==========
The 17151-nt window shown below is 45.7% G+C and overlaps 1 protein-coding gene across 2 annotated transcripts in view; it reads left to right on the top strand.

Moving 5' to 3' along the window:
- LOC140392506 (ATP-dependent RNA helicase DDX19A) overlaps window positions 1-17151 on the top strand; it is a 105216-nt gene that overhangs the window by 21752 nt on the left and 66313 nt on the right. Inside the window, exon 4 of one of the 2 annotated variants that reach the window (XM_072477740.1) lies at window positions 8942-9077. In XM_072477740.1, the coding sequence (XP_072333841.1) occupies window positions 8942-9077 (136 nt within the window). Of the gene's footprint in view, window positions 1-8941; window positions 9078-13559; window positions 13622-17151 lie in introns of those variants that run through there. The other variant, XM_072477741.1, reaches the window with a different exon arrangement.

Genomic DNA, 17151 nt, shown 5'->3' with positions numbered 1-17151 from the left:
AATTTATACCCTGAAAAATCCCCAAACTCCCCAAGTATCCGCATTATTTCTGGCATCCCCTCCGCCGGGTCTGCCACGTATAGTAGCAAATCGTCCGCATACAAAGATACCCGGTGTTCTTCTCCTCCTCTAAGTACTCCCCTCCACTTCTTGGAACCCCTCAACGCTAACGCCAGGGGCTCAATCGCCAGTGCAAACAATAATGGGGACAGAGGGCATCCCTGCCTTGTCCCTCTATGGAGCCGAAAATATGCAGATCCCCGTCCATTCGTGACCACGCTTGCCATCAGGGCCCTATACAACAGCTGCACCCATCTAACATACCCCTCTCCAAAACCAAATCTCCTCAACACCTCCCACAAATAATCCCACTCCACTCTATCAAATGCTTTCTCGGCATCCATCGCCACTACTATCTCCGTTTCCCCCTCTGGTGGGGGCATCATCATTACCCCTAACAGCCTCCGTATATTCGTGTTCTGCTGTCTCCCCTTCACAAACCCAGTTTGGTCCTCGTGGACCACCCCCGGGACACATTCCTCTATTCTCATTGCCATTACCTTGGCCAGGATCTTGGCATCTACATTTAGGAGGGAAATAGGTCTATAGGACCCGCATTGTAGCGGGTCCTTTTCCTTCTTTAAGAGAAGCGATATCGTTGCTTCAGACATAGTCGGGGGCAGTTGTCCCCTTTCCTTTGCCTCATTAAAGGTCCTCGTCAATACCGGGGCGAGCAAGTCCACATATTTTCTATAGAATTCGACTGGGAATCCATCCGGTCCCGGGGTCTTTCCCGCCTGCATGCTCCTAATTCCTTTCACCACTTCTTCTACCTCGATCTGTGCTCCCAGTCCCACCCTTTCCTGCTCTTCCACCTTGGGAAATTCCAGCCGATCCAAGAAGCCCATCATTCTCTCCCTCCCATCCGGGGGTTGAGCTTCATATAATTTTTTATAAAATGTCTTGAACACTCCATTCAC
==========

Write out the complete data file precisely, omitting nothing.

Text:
The 17151-nt window shown below is 45.7% G+C and overlaps 1 protein-coding gene across 2 annotated transcripts in view; it reads left to right on the top strand.

Moving 5' to 3' along the window:
- LOC140392506 (ATP-dependent RNA helicase DDX19A) overlaps window positions 1-17151 on the top strand; it is a 105216-nt gene that overhangs the window by 21752 nt on the left and 66313 nt on the right. Inside the window, exon 4 of one of the 2 annotated variants that reach the window (XM_072477740.1) lies at window positions 8942-9077. In XM_072477740.1, the coding sequence (XP_072333841.1) occupies window positions 8942-9077 (136 nt within the window). Of the gene's footprint in view, window positions 1-8941; window positions 9078-13559; window positions 13622-17151 lie in introns of those variants that run through there. The other variant, XM_072477741.1, reaches the window with a different exon arrangement.

Genomic DNA, 17151 nt, shown 5'->3' with positions numbered 1-17151 from the left:
AATTTATACCCTGAAAAATCCCCAAACTCCCCAAGTATCCGCATTATTTCTGGCATCCCCTCCGCCGGGTCTGCCACGTATAGTAGCAAATCGTCCGCATACAAAGATACCCGGTGTTCTTCTCCTCCTCTAAGTACTCCCCTCCACTTCTTGGAACCCCTCAACGCTAACGCCAGGGGCTCAATCGCCAGTGCAAACAATAATGGGGACAGAGGGCATCCCTGCCTTGTCCCTCTATGGAGCCGAAAATATGCAGATCCCCGTCCATTCGTGACCACGCTTGCCATCAGGGCCCTATACAACAGCTGCACCCATCTAACATACCCCTCTCCAAAACCAAATCTCCTCAACACCTCCCACAAATAATCCCACTCCACTCTATCAAATGCTTTCTCGGCATCCATCGCCACTACTATCTCCGTTTCCCCCTCTGGTGGGGGCATCATCATTACCCCTAACAGCCTCCGTATATTCGTGTTCTGCTGTCTCCCCTTCACAAACCCAGTTTGGTCCTCGTGGACCACCCCCGGGACACATTCCTCTATTCTCATTGCCATTACCTTGGCCAGGATCTTGGCATCTACATTTAGGAGGGAAATAGGTCTATAGGACCCGCATTGTAGCGGGTCCTTTTCCTTCTTTAAGAGAAGCGATATCGTTGCTTCAGACATAGTCGGGGGCAGTTGTCCCCTTTCCTTTGCCTCATTAAAGGTCCTCGTCAATACCGGGGCGAGCAAGTCCACATATTTTCTATAGAATTCGACTGGGAATCCATCCGGTCCCGGGGTCTTTCCCGCCTGCATGCTCCTAATTCCTTTCACCACTTCTTCTACCTCGATCTGTGCTCCCAGTCCCACCCTTTCCTGCTCTTCCACCTTGGGAAATTCCAGCCGATCCAAGAAGCCCATCATTCTCTCCCTCCCATCCGGGGGTTGAGCTTCATATAATTTTTTATAAAATGTCTTGAACACTCCATTCAC